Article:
Subscribe options

Select your newsletters:

Please enter your email address:

@

News & Media

Latest ITER Newsline

  • Cryostat base insertion | "A moment that will live in our memories"

    In the closing scene of the 1977 movie Close Encounters of the Third Kind, an alien spaceship hovers above an anxious and awestruck crowd of scientists and engi [...]

    Read more

  • Cryolines | Another day, another spool

    Having wedged his body and equipment into the cramped space between the ceiling and the massive pipe, a worker is busy welding two cryolines spools. A few metre [...]

    Read more

  • Image of the week | Bearings unveiled

    The construction teams are in the last stages of preparing the Tokamak pit for the first major operation of ITER machine assembly: the lowering of the cryostat [...]

    Read more

  • Technology | Perfecting tritium breeding for DEMO and beyond

    While ITER will never breed tritium for its own consumption, it will test breeding blanket concepts—the tools and techniques that designers of future DEMO react [...]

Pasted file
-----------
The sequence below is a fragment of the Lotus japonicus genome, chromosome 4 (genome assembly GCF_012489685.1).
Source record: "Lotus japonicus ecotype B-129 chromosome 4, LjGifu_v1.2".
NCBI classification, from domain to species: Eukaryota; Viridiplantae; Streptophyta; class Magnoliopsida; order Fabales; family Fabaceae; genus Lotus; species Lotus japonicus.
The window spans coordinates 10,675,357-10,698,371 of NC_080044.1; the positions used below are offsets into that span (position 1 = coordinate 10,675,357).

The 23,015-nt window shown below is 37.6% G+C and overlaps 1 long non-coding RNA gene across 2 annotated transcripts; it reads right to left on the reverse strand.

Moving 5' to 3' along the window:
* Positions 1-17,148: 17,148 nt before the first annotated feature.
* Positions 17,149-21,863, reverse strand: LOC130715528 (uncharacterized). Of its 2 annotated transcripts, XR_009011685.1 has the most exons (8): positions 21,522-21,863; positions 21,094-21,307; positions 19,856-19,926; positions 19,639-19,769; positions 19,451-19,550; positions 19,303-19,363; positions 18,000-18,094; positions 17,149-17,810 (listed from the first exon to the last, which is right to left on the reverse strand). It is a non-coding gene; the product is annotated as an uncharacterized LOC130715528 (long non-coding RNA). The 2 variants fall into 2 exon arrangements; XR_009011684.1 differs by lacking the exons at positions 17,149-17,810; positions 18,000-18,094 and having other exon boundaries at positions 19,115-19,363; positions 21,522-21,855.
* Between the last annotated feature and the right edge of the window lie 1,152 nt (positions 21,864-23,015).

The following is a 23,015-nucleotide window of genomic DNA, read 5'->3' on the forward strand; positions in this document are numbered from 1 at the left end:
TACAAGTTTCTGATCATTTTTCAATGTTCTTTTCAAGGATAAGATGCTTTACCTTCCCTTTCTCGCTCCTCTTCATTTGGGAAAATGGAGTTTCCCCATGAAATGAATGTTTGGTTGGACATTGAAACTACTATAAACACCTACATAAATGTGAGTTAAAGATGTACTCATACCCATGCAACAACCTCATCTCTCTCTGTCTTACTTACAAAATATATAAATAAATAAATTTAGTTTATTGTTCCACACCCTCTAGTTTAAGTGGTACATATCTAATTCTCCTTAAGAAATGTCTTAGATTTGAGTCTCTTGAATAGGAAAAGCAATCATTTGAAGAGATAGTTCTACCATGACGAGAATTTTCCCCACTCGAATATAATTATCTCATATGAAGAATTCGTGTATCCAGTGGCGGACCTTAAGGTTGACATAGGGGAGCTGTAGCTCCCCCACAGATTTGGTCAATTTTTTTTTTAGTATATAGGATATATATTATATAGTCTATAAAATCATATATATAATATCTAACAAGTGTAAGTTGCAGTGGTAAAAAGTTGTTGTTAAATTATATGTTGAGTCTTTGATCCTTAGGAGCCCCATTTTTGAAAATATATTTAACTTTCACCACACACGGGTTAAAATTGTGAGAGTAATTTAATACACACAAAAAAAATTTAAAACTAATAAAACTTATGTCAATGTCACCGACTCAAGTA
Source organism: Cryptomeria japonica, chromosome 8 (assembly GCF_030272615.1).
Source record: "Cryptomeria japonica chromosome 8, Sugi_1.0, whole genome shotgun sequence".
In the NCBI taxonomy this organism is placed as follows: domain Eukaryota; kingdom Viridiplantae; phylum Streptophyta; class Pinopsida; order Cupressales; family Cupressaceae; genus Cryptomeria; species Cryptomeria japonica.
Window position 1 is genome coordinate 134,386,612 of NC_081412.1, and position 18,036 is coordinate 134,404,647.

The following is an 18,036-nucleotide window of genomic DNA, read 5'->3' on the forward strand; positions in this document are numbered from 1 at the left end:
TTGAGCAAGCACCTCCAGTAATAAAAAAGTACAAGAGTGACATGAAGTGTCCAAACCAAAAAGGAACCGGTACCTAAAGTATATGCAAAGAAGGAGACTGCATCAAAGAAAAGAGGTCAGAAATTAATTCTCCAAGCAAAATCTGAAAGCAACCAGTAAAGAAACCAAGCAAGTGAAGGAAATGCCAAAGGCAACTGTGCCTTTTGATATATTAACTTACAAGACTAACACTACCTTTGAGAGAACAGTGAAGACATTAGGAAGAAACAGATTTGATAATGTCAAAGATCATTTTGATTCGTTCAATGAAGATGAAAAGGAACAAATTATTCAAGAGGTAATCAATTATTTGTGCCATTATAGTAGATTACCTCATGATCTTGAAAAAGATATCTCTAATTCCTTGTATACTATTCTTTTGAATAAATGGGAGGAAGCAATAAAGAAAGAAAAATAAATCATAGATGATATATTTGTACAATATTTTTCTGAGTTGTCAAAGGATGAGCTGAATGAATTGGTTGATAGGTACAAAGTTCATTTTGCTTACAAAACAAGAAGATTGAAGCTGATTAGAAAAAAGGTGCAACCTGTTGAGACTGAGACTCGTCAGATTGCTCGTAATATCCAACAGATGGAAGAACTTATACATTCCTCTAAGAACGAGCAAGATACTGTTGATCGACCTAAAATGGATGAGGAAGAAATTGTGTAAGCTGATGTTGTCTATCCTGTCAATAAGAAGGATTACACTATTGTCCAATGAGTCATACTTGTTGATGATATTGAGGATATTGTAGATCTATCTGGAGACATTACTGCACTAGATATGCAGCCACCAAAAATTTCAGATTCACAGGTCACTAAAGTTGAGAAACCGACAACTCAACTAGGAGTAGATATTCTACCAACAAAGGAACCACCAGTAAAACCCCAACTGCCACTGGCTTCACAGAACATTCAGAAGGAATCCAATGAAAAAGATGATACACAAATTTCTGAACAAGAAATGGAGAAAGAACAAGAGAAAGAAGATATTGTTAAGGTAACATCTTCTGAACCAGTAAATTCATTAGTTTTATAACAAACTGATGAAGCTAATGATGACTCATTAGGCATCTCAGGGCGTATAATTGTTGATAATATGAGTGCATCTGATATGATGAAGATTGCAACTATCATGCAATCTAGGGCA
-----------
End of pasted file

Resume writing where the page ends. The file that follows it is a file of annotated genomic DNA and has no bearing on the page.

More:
Read more

  • Fusion world | Japan and Europe complete the assembly of JT-60SA

    The JT-60SA fusion experiment in Naka, Japan, is designed to explore advanced plasma physics in support of the operation of ITER and next-phase devices. After s [...]

    Read more

Of Interest

See archived entries

25 out of 1.5 million

 (Click to view larger version...)
There are some 1.5 million employees at the State Grid Corporation of China (SGCC), 25 of whom were welcomed at ITER last Monday, 8 November.

The visiting party, which also included members of Schneider Electric China, was headed by Yang Qing, one of the corporation's six executive vice presidents.

SGCC is the largest utility in the world. This should come as no surprise, as it serves the better part of the country's 1.3 billion inhabitants.

Over the past four years, SGCC has been engaged in a project called "Power for All" that aims to connect several million families in the poorest and most remote areas of the country to the national grid.

China's present electricity production is based essentially (76 percent) on coal. Nuclear energy accounts for a mere 1 percent—less than renewable sources like wind or solar energy (1.5 percent).

Such a heavy dependence on a fossil fuel "is not satisfying" acknowledges Yang Qing. "We intend to add 70 MW to our present 10 MW nuclear capacity in the coming decade. It is clear," he adds, "that in order to meet the growing national demand we must develop new energy sources."

Yang Qing is convinced that fusion could be one of them. "We know that commercial fusion is quite a long-term perspective. But it is strategic, not only for us but for the whole of mankind."


return to the latest published articles